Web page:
Kamaru Usman established why he is the #1 pound-for-pound fighter in the world when he successfully defeated his most hated rival in Colby Covington for the second time at UFC 268 and made it 15 consecutive UFC wins at Madison Square Garden in what was the fourth highest gate ever in the venue’s history.
The only man to have more wins to start their UFC career is the great Anderson Silva, who won his first 16 fights with the company. You get the sense that if Usman breaks that record, there will be no doubt about him being the greatest welterweight ever, but also his name will start to be discussed among the best ever.
The fight was a great showcase through five rounds and though Usman did cement himself as possibly the greatest Welterweight ever, I could not help but feel that it took Covington too long to get himself into the fight and that is what cost him.
For the first two rounds, we all witnessed a composed and relaxed Usman. Controlling the pace of the fight and the centre of the octagon. You could see that he was not rushing in with his shots to get Covington out as quickly as possible, instead waiting for the right moment to strike, which he did in the second round by almost finishing Covington after dropping him twice.
I initially thought Covington was too hesitant and that something looked off about him in the opening ten minutes. However, as the fight continued, I realised that he was staying patient to see what Usman was going to throw at him first.
I believe he should have been a little more proactive like he normally is, putting the pressure on his opponents with his high volume of strikes and cardio to match. I think he will look back on this fight and wish he had not been so reserved in the first two rounds, but credit must be given to him for the way he performed after getting dropped in the second.
Covington started to bring the fight to Usman for rounds three, four and five and that conjured up some positive moments for him. It was more of the Colby Covington the MMA world was used to seeing. It showed that if it was not for Usman’s existence, he would be the champion like president of the UFC Dana White had so simply put it in his post fight press conference.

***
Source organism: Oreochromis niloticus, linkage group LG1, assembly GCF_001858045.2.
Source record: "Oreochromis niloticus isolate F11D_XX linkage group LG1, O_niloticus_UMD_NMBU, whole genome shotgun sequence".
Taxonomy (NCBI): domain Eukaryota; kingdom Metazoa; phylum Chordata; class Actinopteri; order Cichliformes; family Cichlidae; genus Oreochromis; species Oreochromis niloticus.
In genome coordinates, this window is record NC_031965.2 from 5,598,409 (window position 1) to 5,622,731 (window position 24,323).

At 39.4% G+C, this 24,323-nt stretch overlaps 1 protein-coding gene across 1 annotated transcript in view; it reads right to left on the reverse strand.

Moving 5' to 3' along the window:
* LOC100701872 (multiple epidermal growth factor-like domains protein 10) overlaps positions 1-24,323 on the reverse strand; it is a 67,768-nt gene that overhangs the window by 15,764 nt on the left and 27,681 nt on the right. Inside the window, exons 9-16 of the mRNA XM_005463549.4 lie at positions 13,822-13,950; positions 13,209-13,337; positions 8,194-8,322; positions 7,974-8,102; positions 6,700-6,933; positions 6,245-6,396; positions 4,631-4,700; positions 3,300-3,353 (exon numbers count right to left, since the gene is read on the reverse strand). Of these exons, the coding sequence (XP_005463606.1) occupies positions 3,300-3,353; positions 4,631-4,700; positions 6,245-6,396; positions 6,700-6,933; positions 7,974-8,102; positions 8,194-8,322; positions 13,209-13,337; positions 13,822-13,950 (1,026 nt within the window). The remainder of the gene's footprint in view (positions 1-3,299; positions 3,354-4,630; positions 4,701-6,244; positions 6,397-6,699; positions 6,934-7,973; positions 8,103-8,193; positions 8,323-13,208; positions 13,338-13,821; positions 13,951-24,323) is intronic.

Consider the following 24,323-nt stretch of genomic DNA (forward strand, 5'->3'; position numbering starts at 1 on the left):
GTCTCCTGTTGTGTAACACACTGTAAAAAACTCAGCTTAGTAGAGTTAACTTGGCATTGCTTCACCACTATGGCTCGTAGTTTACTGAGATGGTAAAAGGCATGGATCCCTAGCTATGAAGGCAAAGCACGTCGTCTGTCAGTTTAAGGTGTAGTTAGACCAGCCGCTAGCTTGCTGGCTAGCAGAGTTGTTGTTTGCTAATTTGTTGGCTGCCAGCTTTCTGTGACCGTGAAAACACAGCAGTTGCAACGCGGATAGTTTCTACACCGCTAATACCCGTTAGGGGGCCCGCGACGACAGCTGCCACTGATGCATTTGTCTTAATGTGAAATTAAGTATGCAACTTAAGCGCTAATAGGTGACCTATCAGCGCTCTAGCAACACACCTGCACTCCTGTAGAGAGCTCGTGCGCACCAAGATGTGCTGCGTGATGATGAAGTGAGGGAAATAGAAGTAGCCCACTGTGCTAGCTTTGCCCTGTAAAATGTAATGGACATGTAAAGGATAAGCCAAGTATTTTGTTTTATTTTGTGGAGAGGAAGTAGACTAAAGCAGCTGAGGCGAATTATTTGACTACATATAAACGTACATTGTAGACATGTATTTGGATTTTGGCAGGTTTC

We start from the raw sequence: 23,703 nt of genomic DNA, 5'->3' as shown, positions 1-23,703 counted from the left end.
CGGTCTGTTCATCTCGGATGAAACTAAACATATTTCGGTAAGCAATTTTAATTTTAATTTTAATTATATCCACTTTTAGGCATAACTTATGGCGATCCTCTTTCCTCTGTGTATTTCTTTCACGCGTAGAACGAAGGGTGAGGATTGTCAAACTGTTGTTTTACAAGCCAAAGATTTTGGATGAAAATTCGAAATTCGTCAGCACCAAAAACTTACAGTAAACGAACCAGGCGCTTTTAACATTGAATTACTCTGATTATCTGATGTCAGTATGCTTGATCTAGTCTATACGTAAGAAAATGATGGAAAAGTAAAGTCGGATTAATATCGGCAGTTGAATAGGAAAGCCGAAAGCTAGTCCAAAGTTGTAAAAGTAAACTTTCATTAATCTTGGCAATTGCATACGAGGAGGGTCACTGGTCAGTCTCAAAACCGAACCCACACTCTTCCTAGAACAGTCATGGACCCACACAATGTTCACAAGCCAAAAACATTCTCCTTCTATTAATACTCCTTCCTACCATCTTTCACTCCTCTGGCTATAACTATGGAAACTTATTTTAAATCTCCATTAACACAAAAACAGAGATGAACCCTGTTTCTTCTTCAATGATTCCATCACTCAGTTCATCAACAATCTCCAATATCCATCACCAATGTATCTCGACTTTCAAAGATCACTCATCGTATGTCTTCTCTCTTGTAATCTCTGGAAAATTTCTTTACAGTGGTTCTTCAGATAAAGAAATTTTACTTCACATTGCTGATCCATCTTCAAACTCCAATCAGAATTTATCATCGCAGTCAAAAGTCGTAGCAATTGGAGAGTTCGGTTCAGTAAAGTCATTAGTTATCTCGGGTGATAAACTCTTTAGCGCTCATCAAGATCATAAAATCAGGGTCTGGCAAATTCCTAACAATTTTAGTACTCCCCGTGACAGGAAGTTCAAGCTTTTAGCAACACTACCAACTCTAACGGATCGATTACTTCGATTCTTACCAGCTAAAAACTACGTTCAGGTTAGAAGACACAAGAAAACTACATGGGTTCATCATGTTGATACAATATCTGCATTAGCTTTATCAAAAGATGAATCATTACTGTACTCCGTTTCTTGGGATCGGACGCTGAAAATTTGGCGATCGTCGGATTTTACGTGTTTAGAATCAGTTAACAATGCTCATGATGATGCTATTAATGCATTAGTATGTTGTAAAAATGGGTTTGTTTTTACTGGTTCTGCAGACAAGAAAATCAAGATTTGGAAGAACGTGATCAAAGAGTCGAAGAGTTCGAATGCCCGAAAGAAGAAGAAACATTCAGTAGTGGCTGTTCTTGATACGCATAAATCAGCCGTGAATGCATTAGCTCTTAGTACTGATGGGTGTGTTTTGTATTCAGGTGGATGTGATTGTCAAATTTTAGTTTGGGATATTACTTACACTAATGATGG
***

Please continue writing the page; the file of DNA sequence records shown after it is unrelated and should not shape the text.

Back to Usman, the questions that now arise are who can actually defeat him in the welterweight division? He has essentially cleared it out and that speaks volumes to his dominance in the cage and his status as the best fighter in the UFC. He has wins over the guys in the top three (Covington x2), Gilbert Burns and Leon Edwards and two victories over #7 ranked Jorge Masvidal.
A rematch with Edwards could be on the cards as the Englishman is currently on a nine-fight win streak and his last loss was against the champion in 2015. One top contender that Usman has not faced inside the cage is #4 ranked Vicente Luque who is on a four-fight win streak.
There is also the exciting possibility of the champion facing scary undefeated prospect Khamzat Chimaev in the near future.
Covington could look to mark his return to the octagon with long-time rival Masvidal and the perfect stage to hype that possible match up would be to try and get them to coach The Ultimate Fighter again.
The UFC tried making this a reality a year ago but instead went in a different direction with Featherweight champion Alexander Volkanovski and contender Brian Ortega.
The 33-year-old could also face someone like Burns, who like Covington, lost in his last fight in a title bout against Usman.
There are some very exciting fights that the UFC could look to book in the 170 pound division. We can all choose to play matchmaker and tell the UFC what they should do, but we must remind ourselves that the company is very good at giving the fans exactly what they want to see. For now, we just have to wait and see.